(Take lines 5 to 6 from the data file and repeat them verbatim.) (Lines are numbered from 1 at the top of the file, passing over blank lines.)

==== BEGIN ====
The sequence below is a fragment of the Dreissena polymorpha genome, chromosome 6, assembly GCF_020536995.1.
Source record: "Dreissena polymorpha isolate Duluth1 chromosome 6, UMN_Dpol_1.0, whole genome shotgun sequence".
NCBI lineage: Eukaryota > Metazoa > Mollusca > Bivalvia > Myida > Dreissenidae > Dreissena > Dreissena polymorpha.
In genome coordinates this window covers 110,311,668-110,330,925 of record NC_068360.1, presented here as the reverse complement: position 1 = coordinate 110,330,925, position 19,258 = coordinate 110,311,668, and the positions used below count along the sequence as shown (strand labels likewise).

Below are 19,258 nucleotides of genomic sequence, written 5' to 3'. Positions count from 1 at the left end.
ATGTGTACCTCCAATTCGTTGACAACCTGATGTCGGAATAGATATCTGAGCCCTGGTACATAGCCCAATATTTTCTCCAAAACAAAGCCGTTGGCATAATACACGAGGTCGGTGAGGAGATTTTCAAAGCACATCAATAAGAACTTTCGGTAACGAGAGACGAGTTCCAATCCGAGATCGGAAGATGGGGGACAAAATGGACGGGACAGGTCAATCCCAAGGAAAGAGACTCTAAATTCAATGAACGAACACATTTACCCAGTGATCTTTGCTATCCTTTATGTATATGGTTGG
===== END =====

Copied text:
Below are 19,258 nucleotides of genomic sequence, written 5' to 3'. Positions count from 1 at the left end.
ATGTGTACCTCCAATTCGTTGACAACCTGATGTCGGAATAGATATCTGAGCCCTGGTACATAGCCCAATATTTTCTCCAAAACAAAGCCGTTGGCATAATACACGAGGTCGGTGAGGAGATTTTCAAAGCACATCAATAAGAACTTTCGGTAACGAGAGACGAGTTCCAATCCGAGATCGGAAGATGGGGGACAAAATGGACGGGACAGGTCAATCCCAAGGAAAGAGACTCTAAATTCAATGAACGAACACATTTACCCAGTGATCTTTGCTATCCTTTATGTATATGGTTGG